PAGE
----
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David Stanowski
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When Did the Decline
Really Begin?

by David Stanowski
21 September 2009


Abstract:
Most people think that our current economic "troubles" began in 2008. Some would point to the stock market top in October 2007, but a few would recognize that the overall market really topped in 2000, because the NASDAQ did not come close to making a new high in 2007. But, does the origin of our national "troubles" go back even further than that?

Introduction:
The latest data from the Census Bureau certainly supports a start date long before 2008. Their analysis, that was shocking to some, found that real median household income in 2008 ($50,303) was LOWER than it was in 1998 ($51,295)! This means that typical American household made less than the typical household did a decade ago!
Census Bureau Annual Report (see Table A-1)

"In the four decades that the Census Bureau has been tracking household income, there has never before been a full decade in which median income failed to rise. (The previous record was seven years, ending in 1985.) Other Census data suggest that it also never happened between the late 1940s and the late 1960s. So it doesn’t seem to have happened since at least the 1930s.

And the streak probably won’t end in 2009, either. Unemployment has been rising all year, which is a strong sign income will fall."
A Decade with No Income Gains



However, examining the Annual Report in more detail, using Table A-2, shows that the median real earnings for men peaked in 1973 ($48,452), and were actually down to $46,367 in 2008! This means that the real (inflation-adjusted) earnings of the typical American man have declined 4.3% over the last 35 years!

During this same period, the median real earnings of women INCREASED 30%! This huge difference in earnings growth seems to be due primarily to the number of women who have chosen jobs in education, government, and medical care; which have shown the most income growth as the private-sector has gone into decline. This disparity also provides a hint as to how far back the national decline really began!   
Census Bureau Annual Report (see Table A-2)
Census Bureau Slide Show

A more thorough analysis of existing data finds that the decline actually started about 1966, when  the stock market made a major top, and after 1973,
the country had entered an unmistakable downtrend. There have been a lot of deceptive ups and downs since then, but the long-term trend seems clear. 

Look at how government employment has been replacing private-sector employment.

Private Versus Public Employment

After the boom, directly following WWII had faded, the 10-year rate of change of private-sector job growth hit its peak in 1973, along with real median income for men. In recent years, the decline has accelerated, and it is now so bad that it's just about to turn negative!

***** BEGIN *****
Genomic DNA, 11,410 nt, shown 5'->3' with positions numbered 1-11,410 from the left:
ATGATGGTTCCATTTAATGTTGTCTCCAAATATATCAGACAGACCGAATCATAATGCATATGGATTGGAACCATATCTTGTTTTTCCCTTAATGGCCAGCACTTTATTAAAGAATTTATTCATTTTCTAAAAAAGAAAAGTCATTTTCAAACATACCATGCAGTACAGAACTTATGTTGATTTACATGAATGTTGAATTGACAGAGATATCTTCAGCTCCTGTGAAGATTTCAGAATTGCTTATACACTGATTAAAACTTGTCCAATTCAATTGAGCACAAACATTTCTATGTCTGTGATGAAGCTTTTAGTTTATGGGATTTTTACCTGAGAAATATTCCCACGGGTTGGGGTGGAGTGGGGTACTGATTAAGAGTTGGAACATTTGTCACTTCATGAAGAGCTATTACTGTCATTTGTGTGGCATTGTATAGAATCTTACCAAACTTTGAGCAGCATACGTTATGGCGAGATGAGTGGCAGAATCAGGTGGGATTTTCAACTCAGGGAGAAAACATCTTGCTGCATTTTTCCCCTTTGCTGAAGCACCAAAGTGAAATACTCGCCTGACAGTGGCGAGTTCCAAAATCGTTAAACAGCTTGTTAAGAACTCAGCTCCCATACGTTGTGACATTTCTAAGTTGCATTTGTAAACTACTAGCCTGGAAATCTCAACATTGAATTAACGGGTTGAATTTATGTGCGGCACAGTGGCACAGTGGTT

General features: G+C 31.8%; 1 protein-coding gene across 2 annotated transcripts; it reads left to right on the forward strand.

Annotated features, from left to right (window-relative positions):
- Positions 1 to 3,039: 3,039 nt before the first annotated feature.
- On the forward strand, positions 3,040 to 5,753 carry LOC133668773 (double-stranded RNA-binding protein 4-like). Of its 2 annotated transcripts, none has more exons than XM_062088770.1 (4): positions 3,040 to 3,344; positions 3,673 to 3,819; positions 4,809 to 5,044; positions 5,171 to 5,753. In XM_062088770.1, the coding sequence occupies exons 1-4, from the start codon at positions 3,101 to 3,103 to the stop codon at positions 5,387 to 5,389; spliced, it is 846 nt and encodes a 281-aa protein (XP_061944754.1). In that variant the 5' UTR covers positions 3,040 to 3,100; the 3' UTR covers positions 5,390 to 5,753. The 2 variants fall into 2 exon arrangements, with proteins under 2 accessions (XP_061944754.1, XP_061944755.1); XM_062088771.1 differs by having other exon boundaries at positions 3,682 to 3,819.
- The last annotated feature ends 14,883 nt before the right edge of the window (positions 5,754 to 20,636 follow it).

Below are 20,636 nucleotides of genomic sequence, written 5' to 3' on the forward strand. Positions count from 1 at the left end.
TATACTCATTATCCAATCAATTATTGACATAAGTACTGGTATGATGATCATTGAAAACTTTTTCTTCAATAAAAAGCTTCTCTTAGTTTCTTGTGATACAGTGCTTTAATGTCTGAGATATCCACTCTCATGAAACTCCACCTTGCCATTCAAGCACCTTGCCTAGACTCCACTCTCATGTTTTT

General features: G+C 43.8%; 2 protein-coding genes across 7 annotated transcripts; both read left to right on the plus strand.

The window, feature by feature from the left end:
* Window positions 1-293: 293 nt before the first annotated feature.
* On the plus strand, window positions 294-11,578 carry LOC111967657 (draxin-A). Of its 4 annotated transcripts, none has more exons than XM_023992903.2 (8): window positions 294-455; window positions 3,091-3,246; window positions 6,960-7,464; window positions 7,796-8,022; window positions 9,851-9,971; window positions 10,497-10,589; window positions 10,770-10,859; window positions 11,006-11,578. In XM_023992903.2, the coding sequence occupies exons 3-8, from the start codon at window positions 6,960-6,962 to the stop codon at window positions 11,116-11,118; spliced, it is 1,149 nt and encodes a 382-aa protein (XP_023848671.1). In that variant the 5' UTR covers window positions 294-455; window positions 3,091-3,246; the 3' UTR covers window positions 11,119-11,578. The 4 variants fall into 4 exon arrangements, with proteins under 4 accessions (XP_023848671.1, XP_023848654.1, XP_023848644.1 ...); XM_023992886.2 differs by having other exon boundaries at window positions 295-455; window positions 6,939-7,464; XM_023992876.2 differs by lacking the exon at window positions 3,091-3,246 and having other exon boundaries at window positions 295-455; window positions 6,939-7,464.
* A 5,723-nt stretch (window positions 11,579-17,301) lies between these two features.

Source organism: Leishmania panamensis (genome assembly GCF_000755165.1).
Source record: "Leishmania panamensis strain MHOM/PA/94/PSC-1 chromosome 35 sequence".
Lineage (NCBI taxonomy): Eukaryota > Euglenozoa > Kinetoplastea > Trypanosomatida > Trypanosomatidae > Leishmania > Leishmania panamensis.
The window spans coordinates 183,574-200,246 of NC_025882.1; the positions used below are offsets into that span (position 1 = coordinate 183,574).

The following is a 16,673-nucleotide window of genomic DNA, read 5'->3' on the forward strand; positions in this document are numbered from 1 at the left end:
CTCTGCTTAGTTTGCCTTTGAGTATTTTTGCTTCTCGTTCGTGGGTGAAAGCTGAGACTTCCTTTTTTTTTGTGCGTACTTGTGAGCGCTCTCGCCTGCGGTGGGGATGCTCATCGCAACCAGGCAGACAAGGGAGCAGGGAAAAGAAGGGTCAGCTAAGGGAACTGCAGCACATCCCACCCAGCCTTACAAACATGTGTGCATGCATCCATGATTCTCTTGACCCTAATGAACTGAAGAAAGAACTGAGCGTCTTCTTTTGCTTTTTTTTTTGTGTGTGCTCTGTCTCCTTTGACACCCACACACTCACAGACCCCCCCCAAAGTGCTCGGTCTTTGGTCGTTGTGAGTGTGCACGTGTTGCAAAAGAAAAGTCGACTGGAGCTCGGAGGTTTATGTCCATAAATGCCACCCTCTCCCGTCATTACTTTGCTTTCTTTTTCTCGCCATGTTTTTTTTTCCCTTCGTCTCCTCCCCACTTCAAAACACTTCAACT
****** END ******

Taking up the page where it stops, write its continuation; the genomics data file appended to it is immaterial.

!0 Year Rate of Change: Job Growth

Notice how payroll growth has declined in every decade since the 1960's. The current decade is the weakest of the bunch, by far!

Payroll Growth by Decade

The next graph tells the tale of the private-sector employment decline. Capacity utilization, the percentage use of the country's manufacturing base, was 90% in 1967, but it has declined steadily, and has never come close to 90% again since 1973. Today it stands at less than 70%!

Capacity Utilization

As the long decline set in, governments, businesses, and households began their reliance on more and more debt to make up for their losses in real income. From 1966 to 1973, households kept their debt, as a percent of their disposable income, well below 70%. Since then, it has doubled!

Household Debt as % of Disposable Income

As real income fell, and more and more debt was used to make up the difference, the personal savings rate declined so much that it turned negative in 2005 right at the peak of the real estate bubble. A low rate leaves households with no cash cushion during economic hard times. Since then, it has climbed back up to 6% as people try to adjust to the new economic reality.

Savings Rate

Even with all of the debt consumers piled up over the last 40 years, to maintain their spending, the rate of change of retail sales peaked way back in 1973, and in recent years hasn't come close to the 16% rate recorded, at that time. In 2008, retail sales collapsed to the highest negative rate of change in the last 60 years!

Retail Sales



Conclusion:
Why does a great nation fall into decline?

In this case, there are two reasons. Socialism has corrupted the character of the American people. It has changed us from self-reliant and independent to dependent and helpless. In addition, the Federal Reserve and the fractional-reserve banking system has corrupted the money of the American people. As the money steadily loses its value, it has changed us from savers, investors, and manufacturers to borrowers, speculators, and importers.

Historians will most likely recognize that our fatal mistake, and our ultimate folly, was in re-directing billions of Dollars of needed investment from our manufacturing base into residential real estate. Away from productive investment and into consumption.

The massive downside momentum shown by all of these data began to take hold 35-40 years ago, and it will require major changes, over the course of many years, to begin to reverse this decline! There is no reason to believe that things will get much better until the policies that created the decline are changed dramatically. 


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